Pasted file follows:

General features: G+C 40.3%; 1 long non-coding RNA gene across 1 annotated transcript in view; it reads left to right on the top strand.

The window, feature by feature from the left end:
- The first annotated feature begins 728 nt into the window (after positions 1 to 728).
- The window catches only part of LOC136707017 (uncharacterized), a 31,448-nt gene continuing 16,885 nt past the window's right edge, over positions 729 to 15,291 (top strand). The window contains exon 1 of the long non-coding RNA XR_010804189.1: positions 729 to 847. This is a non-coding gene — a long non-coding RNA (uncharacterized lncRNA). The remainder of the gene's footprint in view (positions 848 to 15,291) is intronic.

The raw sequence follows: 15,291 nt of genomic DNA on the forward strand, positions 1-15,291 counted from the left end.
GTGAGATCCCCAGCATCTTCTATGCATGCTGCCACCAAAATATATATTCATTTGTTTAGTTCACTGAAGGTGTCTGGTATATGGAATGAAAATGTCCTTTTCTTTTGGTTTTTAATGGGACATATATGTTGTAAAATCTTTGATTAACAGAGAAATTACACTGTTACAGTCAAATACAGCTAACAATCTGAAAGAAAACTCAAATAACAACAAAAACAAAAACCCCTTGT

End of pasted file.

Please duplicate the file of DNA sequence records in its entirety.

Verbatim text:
General features: G+C 40.3%; 1 long non-coding RNA gene across 1 annotated transcript in view; it reads left to right on the top strand.

The window, feature by feature from the left end:
- The first annotated feature begins 728 nt into the window (after positions 1 to 728).
- The window catches only part of LOC136707017 (uncharacterized), a 31,448-nt gene continuing 16,885 nt past the window's right edge, over positions 729 to 15,291 (top strand). The window contains exon 1 of the long non-coding RNA XR_010804189.1: positions 729 to 847. This is a non-coding gene — a long non-coding RNA (uncharacterized lncRNA). The remainder of the gene's footprint in view (positions 848 to 15,291) is intronic.

The raw sequence follows: 15,291 nt of genomic DNA on the forward strand, positions 1-15,291 counted from the left end.
GTGAGATCCCCAGCATCTTCTATGCATGCTGCCACCAAAATATATATTCATTTGTTTAGTTCACTGAAGGTGTCTGGTATATGGAATGAAAATGTCCTTTTCTTTTGGTTTTTAATGGGACATATATGTTGTAAAATCTTTGATTAACAGAGAAATTACACTGTTACAGTCAAATACAGCTAACAATCTGAAAGAAAACTCAAATAACAACAAAAACAAAAACCCCTTGT